Reliance Health purchases former Sears building in downtown Norwich

Norwich — Reliance Health has purchased the former Sears building at 2-6 Cliff St. — which the city once had hoped to buy for a police station — for $2.3 million in what agency officials said is both an expansion of services and a consolidation of locations.

Reliance Health, a nonprofit community mental health center, used its real estate holding arm, Chelsea Reliance Realty Inc., to purchase the building from Lord Family Nominee Trust in a complex deal. Two agencies currently leasing space, the state Department of Correction parole office and the Veterans’ Center, will remain and will continue to pay rent to the Lord trust for the next five years, a total of $814,120, Reliance Health officials said. The Lord trust also holds the mortgage, totaling $1.1 million on the property.

The city received $11,570 in property conveyance tax in the transaction, according to records filed at the city clerk's office.

Jeffrey Lord, a member of the trust along with his sister, Kathryn Lord, will continue to oversee maintenance at the building, where he has worked on and off for the past 40 years.

The complex ownership and lease transaction also means that part of the building, the square footage that houses the paying tenants, will remain on city tax rolls as commercial property, while the portions occupied by Reliance Health will be nonprofit, said David Burnett, executive director of Reliance Health.

Carrie Dyer, Reliance Health chief operating officer, said the purchase will trigger a musical chairs game of movement for agency programs and staff. Reliance Health already had leased space in the Cliff Street building for its homeless outreach program, outpatient clinic and two community support teams. Those programs will remain and expand at the building, Dyer said.

A social rehabilitation Teamworks clubhouse now located at 124 Laurel Hill Ave. will move to Cliff Street, and supportive living programs now at 40 Main St. also will move there. Both of those buildings will be vacated and placed on the market for sale or lease, Burnett said. That means both would be returned to the city tax rolls, Burnett said.

Reliance Health will keep its longtime headquarters at 40 Broadway, which will become its business facility, housing administrative offices, business offices, human resources, information technology and professional development and staff training. The agency art gallery also will remain at 40 Broadway.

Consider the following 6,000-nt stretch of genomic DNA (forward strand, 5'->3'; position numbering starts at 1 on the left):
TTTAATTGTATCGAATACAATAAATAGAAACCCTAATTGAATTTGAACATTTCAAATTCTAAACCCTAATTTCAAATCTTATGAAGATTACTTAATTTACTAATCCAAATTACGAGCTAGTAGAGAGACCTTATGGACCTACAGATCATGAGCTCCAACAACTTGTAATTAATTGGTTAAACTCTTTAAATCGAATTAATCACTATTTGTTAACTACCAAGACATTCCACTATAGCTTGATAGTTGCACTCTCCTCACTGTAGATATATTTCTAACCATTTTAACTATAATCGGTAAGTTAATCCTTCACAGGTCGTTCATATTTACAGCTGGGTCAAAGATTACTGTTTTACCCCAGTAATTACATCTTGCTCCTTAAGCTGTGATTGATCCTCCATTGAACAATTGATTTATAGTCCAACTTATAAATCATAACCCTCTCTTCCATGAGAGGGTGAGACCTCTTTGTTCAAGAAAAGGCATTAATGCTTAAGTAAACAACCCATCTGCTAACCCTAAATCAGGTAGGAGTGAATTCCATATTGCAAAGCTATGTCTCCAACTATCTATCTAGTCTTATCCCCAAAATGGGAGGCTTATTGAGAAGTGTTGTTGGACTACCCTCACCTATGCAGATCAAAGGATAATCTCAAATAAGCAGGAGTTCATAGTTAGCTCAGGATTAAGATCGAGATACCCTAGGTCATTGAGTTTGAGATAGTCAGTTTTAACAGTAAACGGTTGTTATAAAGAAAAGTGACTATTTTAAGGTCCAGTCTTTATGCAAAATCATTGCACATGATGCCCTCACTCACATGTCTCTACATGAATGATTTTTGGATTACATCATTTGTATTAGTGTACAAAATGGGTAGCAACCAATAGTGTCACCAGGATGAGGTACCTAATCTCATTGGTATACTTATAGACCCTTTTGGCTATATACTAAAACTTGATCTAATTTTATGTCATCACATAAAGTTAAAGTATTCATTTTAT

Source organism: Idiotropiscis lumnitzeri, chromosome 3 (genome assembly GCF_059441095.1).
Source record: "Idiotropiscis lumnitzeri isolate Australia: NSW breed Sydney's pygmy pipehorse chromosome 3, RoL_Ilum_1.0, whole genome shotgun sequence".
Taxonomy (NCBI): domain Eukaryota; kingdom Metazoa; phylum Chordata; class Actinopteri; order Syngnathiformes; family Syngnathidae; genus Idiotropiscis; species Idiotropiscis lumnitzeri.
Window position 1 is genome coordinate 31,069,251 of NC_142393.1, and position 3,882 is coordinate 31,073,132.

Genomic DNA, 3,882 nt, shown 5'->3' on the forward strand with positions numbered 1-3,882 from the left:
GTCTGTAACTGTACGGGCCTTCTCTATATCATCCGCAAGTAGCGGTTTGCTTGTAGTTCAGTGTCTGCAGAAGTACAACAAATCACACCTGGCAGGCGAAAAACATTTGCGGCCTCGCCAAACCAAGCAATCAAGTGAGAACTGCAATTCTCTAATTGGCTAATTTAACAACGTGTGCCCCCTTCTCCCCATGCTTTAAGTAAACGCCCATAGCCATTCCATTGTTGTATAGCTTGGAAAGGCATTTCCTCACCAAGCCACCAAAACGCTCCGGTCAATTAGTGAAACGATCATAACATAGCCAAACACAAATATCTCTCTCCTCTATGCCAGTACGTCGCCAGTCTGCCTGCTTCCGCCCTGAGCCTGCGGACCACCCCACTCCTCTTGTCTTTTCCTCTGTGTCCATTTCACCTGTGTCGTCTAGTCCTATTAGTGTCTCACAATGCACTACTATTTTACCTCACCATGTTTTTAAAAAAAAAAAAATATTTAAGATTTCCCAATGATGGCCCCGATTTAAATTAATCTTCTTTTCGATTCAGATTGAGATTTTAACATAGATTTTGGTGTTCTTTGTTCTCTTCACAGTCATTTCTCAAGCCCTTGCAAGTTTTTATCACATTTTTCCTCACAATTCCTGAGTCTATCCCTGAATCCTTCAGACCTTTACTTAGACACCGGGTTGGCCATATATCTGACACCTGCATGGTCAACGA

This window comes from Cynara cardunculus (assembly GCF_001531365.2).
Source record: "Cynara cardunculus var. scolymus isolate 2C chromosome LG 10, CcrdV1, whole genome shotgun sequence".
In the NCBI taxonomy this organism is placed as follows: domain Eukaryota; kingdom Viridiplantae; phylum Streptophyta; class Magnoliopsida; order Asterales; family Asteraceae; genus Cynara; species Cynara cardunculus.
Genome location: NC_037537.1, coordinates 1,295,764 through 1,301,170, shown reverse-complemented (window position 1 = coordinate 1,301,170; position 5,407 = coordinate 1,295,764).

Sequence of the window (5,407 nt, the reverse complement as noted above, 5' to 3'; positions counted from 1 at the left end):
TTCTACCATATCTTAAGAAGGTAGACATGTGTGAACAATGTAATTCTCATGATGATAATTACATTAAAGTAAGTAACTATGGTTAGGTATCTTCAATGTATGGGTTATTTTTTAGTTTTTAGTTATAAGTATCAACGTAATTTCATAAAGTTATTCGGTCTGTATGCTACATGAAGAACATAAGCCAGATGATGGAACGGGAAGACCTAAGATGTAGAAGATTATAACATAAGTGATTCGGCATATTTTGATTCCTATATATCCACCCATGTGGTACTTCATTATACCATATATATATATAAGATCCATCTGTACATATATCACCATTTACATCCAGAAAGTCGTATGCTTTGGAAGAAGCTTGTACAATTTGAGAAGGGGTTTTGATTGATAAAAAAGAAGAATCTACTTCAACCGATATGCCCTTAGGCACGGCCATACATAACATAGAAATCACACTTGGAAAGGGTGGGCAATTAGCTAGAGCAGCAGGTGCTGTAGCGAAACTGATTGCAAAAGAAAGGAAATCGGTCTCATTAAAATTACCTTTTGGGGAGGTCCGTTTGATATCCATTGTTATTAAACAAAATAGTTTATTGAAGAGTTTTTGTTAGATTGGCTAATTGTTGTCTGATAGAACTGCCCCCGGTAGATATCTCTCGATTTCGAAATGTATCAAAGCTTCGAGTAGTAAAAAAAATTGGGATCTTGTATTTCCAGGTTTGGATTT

Reliance Health employs 275 people and provides 18 mental health, housing and support services day programs for people throughout eastern Connecticut.

The agency also owns 11 residential houses throughout the region, which will not be affected by the moves, Dyer said.

Burnett said the moves are part of the 41-year-old agency’s transformation from offering services for people with mental illness to a multiservice mental health agency and community health center. Formerly known as Reliance House, the agency changed its name to Reliance Health a year ago.

“Our vision is to emerge from being the agency that served people just released from the Norwich Hospital to a community wellness organization,” Burnett said. “It’s been a gradual process, but we’re well on the way to doing that.”

Reliance Health has been negotiating with the Lords for the past year, and prior to that, looked at other downtown commercial buildings, old mills and even considered building a new facility. The Cliff Street building is in good structural condition, but will need renovations to fit out the various office and service space, including a “comfortable cafeteria” for clients in the clubhouse setting, Dyer said.

Kathryn Lord said she and her brother are “very pleased and happy” to reach a deal with Reliance Health. She called Reliance Health a good neighbor in downtown Norwich, an agency that “runs its business from a place of love.”

Kathryn Lord said Sears moved out in about 1973, and her uncle, downtown property owner and manager Edward Lord, tried for several years to buy the building, to no avail. The company finally sold it to Lord in 1978, when it was leaking so badly that water poured out of the front door, Kathryn Lord recalled. She said it took 2½ years to renovate the building for commercial use. Ed Lord died in 2009, and nephew Jeff and niece Kathryn Lord took over management of the downtown properties.

In recent years, she said, the family could not find tenants to fill the building at 2-6 Cliff St. In 2012, Norwich voters overwhelmingly defeated a plan by the city to purchase the building for a $33 million police station complex.

c.bessette@theday.com

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